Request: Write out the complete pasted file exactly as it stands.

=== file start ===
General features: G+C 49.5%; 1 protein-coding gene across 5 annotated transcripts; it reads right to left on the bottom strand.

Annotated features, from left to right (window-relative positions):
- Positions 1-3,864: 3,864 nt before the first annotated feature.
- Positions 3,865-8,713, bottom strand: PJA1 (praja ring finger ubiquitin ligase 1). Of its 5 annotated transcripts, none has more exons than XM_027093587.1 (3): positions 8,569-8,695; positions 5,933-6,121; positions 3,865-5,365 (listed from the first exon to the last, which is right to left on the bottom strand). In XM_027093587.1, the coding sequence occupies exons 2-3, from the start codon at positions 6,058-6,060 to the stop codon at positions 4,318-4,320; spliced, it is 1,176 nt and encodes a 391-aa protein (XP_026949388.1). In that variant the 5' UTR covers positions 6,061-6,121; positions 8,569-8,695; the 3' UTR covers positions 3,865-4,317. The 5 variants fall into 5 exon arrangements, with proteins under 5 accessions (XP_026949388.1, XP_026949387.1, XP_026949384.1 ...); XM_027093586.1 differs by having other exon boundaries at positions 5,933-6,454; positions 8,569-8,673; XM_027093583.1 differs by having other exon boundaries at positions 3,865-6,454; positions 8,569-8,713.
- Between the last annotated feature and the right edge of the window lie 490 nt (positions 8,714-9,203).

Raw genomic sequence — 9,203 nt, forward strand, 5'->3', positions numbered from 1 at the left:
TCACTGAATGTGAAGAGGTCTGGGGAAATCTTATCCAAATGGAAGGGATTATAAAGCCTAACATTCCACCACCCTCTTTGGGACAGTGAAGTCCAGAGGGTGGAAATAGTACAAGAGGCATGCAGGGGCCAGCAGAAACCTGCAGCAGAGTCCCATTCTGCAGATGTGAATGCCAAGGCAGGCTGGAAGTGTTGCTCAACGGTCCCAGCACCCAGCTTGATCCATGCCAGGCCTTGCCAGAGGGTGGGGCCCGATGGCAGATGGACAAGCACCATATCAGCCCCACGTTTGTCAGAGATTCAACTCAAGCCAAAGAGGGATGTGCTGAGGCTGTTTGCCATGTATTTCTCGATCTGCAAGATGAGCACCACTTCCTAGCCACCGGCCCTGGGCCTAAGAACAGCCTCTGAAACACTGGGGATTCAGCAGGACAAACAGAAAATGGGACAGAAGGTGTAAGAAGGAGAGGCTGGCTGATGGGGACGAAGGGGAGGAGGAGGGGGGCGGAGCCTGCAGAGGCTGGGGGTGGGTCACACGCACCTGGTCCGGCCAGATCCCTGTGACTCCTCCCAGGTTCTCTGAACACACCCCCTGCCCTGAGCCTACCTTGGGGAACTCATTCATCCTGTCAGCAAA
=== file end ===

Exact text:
General features: G+C 49.5%; 1 protein-coding gene across 5 annotated transcripts; it reads right to left on the bottom strand.

Annotated features, from left to right (window-relative positions):
- Positions 1-3,864: 3,864 nt before the first annotated feature.
- Positions 3,865-8,713, bottom strand: PJA1 (praja ring finger ubiquitin ligase 1). Of its 5 annotated transcripts, none has more exons than XM_027093587.1 (3): positions 8,569-8,695; positions 5,933-6,121; positions 3,865-5,365 (listed from the first exon to the last, which is right to left on the bottom strand). In XM_027093587.1, the coding sequence occupies exons 2-3, from the start codon at positions 6,058-6,060 to the stop codon at positions 4,318-4,320; spliced, it is 1,176 nt and encodes a 391-aa protein (XP_026949388.1). In that variant the 5' UTR covers positions 6,061-6,121; positions 8,569-8,695; the 3' UTR covers positions 3,865-4,317. The 5 variants fall into 5 exon arrangements, with proteins under 5 accessions (XP_026949388.1, XP_026949387.1, XP_026949384.1 ...); XM_027093586.1 differs by having other exon boundaries at positions 5,933-6,454; positions 8,569-8,673; XM_027093583.1 differs by having other exon boundaries at positions 3,865-6,454; positions 8,569-8,713.
- Between the last annotated feature and the right edge of the window lie 490 nt (positions 8,714-9,203).

Raw genomic sequence — 9,203 nt, forward strand, 5'->3', positions numbered from 1 at the left:
TCACTGAATGTGAAGAGGTCTGGGGAAATCTTATCCAAATGGAAGGGATTATAAAGCCTAACATTCCACCACCCTCTTTGGGACAGTGAAGTCCAGAGGGTGGAAATAGTACAAGAGGCATGCAGGGGCCAGCAGAAACCTGCAGCAGAGTCCCATTCTGCAGATGTGAATGCCAAGGCAGGCTGGAAGTGTTGCTCAACGGTCCCAGCACCCAGCTTGATCCATGCCAGGCCTTGCCAGAGGGTGGGGCCCGATGGCAGATGGACAAGCACCATATCAGCCCCACGTTTGTCAGAGATTCAACTCAAGCCAAAGAGGGATGTGCTGAGGCTGTTTGCCATGTATTTCTCGATCTGCAAGATGAGCACCACTTCCTAGCCACCGGCCCTGGGCCTAAGAACAGCCTCTGAAACACTGGGGATTCAGCAGGACAAACAGAAAATGGGACAGAAGGTGTAAGAAGGAGAGGCTGGCTGATGGGGACGAAGGGGAGGAGGAGGGGGGCGGAGCCTGCAGAGGCTGGGGGTGGGTCACACGCACCTGGTCCGGCCAGATCCCTGTGACTCCTCCCAGGTTCTCTGAACACACCCCCTGCCCTGAGCCTACCTTGGGGAACTCATTCATCCTGTCAGCAAA